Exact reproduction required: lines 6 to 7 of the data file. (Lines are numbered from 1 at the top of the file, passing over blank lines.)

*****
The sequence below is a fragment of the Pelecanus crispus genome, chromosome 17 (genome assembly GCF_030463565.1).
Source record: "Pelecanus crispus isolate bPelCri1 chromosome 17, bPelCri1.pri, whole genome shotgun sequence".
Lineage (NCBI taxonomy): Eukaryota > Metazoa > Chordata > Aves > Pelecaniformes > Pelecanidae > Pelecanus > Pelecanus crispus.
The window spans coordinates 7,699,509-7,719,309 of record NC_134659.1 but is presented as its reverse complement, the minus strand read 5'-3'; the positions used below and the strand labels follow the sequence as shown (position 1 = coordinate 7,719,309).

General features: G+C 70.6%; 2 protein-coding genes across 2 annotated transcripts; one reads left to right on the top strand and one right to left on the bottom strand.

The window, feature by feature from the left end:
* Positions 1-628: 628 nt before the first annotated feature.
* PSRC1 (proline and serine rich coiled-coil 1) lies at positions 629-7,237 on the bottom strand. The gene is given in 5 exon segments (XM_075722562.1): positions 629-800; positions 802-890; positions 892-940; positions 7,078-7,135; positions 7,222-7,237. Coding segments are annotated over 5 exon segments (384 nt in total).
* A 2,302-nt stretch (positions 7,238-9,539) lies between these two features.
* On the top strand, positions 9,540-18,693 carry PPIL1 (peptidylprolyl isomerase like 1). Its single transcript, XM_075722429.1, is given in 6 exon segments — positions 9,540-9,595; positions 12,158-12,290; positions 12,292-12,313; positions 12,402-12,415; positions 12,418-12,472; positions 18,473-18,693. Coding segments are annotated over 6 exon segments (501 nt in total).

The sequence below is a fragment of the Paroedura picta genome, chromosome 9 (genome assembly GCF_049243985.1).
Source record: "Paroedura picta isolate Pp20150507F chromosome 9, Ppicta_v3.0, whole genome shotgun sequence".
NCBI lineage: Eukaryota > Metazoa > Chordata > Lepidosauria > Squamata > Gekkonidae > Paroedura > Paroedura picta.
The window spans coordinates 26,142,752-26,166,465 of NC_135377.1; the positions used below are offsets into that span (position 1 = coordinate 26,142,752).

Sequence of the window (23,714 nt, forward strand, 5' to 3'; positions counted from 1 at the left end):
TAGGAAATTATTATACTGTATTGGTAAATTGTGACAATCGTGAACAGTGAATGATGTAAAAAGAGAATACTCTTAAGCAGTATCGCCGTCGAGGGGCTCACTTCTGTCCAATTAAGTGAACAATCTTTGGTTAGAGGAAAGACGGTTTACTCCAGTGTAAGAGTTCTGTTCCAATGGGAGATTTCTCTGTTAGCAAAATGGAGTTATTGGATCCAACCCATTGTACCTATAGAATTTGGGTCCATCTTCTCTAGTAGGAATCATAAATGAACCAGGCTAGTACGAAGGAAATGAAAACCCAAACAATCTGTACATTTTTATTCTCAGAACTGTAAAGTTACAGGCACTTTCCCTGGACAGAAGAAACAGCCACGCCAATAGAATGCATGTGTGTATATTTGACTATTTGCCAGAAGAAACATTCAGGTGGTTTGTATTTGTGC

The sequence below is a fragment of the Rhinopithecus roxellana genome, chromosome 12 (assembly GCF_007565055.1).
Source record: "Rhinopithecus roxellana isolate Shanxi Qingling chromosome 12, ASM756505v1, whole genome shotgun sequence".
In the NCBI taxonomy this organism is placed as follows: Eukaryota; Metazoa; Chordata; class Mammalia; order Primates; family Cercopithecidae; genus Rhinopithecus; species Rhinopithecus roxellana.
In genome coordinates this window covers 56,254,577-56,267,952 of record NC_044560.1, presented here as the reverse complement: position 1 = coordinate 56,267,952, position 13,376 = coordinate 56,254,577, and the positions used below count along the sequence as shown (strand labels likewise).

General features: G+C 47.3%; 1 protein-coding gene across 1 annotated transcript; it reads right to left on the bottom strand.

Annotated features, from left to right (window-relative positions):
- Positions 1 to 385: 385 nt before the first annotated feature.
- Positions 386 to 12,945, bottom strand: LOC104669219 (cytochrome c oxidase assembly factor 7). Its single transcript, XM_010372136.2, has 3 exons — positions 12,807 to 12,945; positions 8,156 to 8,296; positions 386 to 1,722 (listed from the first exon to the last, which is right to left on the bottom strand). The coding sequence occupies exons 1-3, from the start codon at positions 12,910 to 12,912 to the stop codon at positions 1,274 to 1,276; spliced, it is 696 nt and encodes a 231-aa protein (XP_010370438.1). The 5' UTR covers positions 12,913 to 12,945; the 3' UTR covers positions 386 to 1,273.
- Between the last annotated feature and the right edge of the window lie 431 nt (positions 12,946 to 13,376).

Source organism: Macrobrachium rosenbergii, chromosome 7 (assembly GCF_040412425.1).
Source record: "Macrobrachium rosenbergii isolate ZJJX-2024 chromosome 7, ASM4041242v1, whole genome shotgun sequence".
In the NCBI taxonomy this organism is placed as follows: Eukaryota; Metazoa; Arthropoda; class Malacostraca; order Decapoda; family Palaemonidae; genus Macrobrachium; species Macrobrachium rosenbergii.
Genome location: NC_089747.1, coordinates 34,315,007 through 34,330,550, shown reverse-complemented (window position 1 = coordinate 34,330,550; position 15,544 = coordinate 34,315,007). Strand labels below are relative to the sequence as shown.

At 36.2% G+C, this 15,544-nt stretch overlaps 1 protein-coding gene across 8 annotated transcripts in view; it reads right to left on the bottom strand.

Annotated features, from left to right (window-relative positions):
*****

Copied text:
The window, feature by feature from the left end:
* Positions 1-628: 628 nt before the first annotated feature.